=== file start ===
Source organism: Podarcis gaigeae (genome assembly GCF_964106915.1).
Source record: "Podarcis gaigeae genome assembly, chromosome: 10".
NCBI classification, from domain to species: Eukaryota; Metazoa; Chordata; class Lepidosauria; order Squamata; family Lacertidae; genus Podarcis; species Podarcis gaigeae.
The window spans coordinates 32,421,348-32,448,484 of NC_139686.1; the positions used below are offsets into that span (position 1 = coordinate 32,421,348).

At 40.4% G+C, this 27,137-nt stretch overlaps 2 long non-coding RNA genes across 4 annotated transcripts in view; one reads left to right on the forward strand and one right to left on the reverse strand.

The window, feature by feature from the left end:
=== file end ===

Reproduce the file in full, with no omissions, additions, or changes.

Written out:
Source organism: Podarcis gaigeae (genome assembly GCF_964106915.1).
Source record: "Podarcis gaigeae genome assembly, chromosome: 10".
NCBI classification, from domain to species: Eukaryota; Metazoa; Chordata; class Lepidosauria; order Squamata; family Lacertidae; genus Podarcis; species Podarcis gaigeae.
The window spans coordinates 32,421,348-32,448,484 of NC_139686.1; the positions used below are offsets into that span (position 1 = coordinate 32,421,348).

At 40.4% G+C, this 27,137-nt stretch overlaps 2 long non-coding RNA genes across 4 annotated transcripts in view; one reads left to right on the forward strand and one right to left on the reverse strand.

The window, feature by feature from the left end: